I don’t know about you, but I marvel at anyone who makes changes easily. Especially those who proactively make changes rather than react to change. Take Marissa Mayer. As new Yahoo CEO, Mayer stepped into a company desperately needing a strategy to move it forward. Mayer has already started implementing a plan to form more partnerships and now Yahoo’s home page is connected to users’ Facebook accounts, providing more personalized content.

4)  Good relationship-building skills
We can learn many leadership skills from Bob Igler, Disney’s CEO. One of the most impressive, however, is the importance of reconciling differences. Before Igler stepped into his leadership role, warring egos and board intrigue rocked this entertainment giant. Now it's posting record earnings, and its stock prices are climbing. Internal disagreements and issues tear companies down faster than any external factor. Igler demonstrates how important it is to resolve these issues quickly.

5)  Ability to manage tasks effectively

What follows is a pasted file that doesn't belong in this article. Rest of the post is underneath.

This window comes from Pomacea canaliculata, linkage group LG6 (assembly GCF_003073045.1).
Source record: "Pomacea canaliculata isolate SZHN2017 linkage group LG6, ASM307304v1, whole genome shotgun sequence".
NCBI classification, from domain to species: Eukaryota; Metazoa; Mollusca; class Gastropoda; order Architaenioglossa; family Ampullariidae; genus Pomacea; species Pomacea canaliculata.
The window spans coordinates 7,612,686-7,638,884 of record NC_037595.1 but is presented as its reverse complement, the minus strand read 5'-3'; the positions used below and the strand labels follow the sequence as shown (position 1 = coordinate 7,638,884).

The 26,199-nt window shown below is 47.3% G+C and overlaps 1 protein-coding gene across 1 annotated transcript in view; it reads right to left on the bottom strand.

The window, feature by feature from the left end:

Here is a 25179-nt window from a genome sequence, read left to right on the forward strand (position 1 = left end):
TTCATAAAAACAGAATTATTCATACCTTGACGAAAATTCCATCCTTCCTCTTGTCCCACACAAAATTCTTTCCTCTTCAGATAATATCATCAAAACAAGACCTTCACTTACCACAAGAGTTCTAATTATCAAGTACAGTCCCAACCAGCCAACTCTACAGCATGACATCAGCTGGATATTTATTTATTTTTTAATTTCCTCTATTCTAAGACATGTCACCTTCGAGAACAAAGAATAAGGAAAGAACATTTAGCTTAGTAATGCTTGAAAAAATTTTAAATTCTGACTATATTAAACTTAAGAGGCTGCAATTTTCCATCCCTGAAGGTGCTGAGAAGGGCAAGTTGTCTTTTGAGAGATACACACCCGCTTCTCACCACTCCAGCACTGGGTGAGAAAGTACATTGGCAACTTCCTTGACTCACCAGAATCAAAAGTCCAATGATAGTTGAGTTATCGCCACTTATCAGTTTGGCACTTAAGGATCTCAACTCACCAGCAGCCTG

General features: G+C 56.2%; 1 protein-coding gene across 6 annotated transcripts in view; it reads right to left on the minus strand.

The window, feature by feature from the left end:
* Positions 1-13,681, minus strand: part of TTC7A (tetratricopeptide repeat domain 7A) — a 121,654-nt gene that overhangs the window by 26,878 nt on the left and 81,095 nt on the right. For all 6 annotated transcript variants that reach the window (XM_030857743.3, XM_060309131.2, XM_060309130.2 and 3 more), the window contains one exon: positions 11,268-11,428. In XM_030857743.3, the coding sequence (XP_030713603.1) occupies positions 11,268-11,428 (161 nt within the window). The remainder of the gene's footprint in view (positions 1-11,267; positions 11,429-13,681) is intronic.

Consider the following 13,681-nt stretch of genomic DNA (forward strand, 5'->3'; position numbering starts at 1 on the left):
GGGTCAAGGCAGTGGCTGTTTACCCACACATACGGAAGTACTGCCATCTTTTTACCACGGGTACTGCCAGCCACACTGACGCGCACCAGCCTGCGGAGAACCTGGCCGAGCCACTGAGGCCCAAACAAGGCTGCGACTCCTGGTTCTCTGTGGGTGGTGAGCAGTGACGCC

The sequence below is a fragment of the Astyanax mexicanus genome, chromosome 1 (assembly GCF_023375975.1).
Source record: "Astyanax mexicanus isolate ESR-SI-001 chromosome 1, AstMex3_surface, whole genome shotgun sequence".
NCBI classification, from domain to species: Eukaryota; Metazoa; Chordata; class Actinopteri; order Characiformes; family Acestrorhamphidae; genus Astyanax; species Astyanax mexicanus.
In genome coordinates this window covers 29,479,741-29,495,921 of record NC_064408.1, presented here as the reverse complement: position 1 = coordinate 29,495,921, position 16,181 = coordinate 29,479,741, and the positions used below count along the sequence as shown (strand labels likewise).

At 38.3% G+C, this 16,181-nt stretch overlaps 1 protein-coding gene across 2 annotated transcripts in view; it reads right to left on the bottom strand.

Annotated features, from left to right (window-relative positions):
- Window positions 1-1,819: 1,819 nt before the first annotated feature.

Like it or not, none of us can do it all. Effective managers know this and they are not afraid to ask for help to get things done. That’s how they manage tasks effectively. Facebook CEO Mark Zuckerberg, for example, brought Sheryl Sandberg on as COO because he knew he needed guidance on ways to make Facebook more profitable. Now, while she focusses on ways to bring in revenue, he does what he enjoys: improving the Facebook site.

6)  Gets things done
Have you ever asked yourself how someone gets so much done? I’d be willing to bet that person doesn’t waffle; that he makes decisions and takes action quickly. Look at John Chambers, CEO of Cisco. Not one to delay decision-making, Chambers designed a growth strategy the minute he became Cisco’s CEO in 1995. The company acquired 12 other companies within his first year as leader and has experienced unprecedented growth.

7)  Develops others
Consider Eric Schmidt. Reportedly, Schmidt, now Google’s executive chairman, nurtured a creative culture and promoted team collaboration at the company while serving as CEO. Both help employees develop their skills. No wonder Google keeps such top-notch talent.

8)  Perseverance
To my way of thinking, Ford’s CEO Allan Mulally defines perseverance. In late 2008 our nation's economy — and the auto industry in particular — entered its deepest crisis since the Great Depression. While General Motors and Chrysler accepted government buyouts, Mulally declined. He focused on cutting costs and after three years of losing money, the company posted a profit in 2009.